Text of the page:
South Africa’s new unity government inspired cautious optimism on Monday from industry and financial markets but many citizens and political analysts fear the coalition will struggle to deliver economic growth and social change. President Cyril Ramaphosa appointed former main opposition leader John Steenhuisen to head an important ministry on Sunday, bringing the Democratic Alliance and other parties into a coalition cabinet for the first time in three decades.

The ruling African National Congress was forced to join rival parties to stay in power after losing its majority in a May 29 poll, getting just 40% of the vote, the first time it has received under half of votes in a national election. The compromise struck left the DA with six ministries, including agriculture, a major part of South Africa’s economy, which went to Steenhuisen, public works, environment and basic education. It also got six deputy minister posts, including finance, trade and energy. “The sheer weight and spread of these twelve portfolios amount to a recognition that the DA has a meaningful and vital role to play in the reconstruction of our country,” Steenhuisen said in a speech.

For some, especially business owners, bringing a centre-right, overtly capitalist party into the fold was a welcome step forward. “Business is looking forward to working with the new administration,” Busisiwe Mavuso, CEO of Business Leadership South Africa, said in a newsletter. “They will find a willing partner in business, which will enthusiastically back reform.”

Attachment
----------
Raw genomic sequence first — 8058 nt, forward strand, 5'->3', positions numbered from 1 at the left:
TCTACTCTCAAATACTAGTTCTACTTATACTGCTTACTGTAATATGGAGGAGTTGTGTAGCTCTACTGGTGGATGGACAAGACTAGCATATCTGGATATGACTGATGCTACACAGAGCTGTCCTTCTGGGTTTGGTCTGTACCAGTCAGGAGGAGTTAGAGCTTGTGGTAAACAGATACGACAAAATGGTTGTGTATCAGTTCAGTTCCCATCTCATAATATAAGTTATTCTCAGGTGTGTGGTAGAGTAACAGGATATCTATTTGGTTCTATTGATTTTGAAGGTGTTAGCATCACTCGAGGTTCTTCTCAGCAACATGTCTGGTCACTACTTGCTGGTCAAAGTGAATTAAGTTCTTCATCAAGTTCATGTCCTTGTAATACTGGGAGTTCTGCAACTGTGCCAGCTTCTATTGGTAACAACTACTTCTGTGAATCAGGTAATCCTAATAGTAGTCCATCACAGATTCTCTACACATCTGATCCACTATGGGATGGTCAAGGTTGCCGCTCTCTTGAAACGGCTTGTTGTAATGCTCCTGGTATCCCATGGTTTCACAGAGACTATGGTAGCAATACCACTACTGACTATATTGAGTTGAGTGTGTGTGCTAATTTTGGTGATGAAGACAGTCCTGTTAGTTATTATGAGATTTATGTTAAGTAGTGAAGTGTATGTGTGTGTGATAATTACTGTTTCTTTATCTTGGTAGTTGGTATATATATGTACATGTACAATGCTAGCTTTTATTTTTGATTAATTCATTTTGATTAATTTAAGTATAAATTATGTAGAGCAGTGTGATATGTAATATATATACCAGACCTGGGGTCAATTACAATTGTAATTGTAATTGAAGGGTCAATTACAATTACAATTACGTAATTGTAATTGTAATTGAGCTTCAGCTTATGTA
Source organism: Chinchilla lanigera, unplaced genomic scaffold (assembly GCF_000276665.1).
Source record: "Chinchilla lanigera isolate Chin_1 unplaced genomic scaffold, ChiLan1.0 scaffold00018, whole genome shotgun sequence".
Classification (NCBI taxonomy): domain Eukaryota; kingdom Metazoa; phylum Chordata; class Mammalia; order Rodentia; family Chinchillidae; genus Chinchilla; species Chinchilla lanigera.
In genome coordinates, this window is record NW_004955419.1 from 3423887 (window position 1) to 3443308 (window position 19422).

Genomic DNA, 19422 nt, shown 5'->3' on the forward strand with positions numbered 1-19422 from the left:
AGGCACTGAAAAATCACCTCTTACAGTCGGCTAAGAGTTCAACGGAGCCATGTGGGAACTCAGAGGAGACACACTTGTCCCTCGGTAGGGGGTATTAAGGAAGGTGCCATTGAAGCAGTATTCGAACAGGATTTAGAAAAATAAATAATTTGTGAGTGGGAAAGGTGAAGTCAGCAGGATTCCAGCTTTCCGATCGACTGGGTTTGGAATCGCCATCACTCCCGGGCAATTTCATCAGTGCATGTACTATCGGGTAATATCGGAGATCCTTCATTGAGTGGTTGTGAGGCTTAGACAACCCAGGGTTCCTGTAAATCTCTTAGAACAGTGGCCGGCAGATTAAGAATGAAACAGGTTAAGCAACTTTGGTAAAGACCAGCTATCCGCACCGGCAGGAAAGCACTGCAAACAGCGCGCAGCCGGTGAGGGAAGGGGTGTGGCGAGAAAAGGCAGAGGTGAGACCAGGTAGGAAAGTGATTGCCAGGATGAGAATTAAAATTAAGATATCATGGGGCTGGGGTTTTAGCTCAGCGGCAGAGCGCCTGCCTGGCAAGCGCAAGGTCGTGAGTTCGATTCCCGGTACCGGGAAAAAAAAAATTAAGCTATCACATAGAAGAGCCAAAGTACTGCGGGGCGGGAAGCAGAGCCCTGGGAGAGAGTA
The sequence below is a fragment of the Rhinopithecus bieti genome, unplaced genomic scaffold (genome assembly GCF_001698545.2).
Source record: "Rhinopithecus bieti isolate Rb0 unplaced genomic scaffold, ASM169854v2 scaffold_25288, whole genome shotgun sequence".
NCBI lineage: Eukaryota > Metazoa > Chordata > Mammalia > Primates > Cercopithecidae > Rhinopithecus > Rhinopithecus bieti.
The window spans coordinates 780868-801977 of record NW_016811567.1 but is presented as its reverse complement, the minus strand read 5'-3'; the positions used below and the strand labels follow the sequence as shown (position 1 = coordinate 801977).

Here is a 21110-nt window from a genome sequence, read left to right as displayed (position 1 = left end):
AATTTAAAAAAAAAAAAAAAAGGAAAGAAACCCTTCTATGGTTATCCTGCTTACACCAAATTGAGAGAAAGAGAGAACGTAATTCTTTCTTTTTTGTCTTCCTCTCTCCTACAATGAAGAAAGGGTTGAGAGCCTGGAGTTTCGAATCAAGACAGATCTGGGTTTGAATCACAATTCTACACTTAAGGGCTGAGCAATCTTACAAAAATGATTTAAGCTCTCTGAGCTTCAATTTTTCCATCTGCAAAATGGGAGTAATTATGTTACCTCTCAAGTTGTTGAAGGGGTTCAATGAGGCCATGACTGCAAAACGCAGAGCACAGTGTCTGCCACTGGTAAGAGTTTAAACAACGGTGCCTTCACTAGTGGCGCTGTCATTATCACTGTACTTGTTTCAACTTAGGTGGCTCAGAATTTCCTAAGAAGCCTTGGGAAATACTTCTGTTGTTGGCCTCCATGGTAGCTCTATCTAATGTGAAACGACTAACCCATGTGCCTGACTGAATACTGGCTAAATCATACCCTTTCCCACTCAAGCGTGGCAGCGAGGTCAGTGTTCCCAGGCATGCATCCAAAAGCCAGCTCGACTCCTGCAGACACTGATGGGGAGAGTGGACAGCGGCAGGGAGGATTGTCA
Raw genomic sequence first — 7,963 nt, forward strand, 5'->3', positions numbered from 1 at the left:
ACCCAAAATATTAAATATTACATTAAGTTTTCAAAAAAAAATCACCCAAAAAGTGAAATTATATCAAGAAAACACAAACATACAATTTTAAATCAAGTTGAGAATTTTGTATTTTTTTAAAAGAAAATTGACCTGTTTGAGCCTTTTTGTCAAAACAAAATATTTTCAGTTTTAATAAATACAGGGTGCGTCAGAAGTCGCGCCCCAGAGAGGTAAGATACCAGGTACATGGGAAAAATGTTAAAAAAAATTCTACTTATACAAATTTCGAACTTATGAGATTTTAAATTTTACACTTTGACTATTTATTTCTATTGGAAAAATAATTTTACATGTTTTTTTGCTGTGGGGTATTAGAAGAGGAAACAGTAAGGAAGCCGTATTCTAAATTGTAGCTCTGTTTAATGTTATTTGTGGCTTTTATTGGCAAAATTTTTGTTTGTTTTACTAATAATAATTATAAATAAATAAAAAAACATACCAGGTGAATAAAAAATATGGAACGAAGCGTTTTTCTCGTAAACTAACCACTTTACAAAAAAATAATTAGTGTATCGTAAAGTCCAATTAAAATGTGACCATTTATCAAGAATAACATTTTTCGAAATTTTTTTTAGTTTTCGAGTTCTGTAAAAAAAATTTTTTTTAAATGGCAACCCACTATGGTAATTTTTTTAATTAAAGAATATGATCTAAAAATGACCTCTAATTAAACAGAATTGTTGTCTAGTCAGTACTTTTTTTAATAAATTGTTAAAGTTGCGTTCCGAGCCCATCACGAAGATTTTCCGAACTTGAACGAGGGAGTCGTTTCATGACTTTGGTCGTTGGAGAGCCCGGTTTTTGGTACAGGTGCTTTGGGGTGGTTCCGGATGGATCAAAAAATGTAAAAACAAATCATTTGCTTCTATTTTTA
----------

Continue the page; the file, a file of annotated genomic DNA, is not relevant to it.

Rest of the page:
Yet she also warned “they cannot afford to squander the optimism,” pointing out that turning around an economy that has been in the doldrums for 10 years was a mammoth task. Jee-A van der Linde at Oxford Economics called Ramaphosa’s cabinet a “business-friendly outcome” but said it remained to be seen whether it could solve South Africa’s economic woes. For parties representing the interests of workers, the mood was even more guarded.

“Merit does not appear to have been the overarching motivation for all the (cabinet) appointments,” Federation of Unions of South Africa (FEDUSA) said in a statement, adding they “seem to favour political party interests (rather) … than addressing the urgent requirements of the South African nation.” Some businesses seemed to share this fear, with the South African Chamber of Commerce and Industry warning key goals “will not be achievable if there is no meritocracy”, while political analyst Daniel Silke decried a lack of “outside experts in key portfolios not beholden to … political interests”.

Others were also critical of the size of the cabinet, increased to cater for all the coalition parties. “South Africa had a comparatively large cabinet already, and even the DA has previously called for significant reductions,” Markus Korhonen, senior associate in Strategic Intelligence at S-RM, said. “The expansion of deputy minister posts to no fewer than 43 will do little to quell this criticism,” he added.

Source: Reuters

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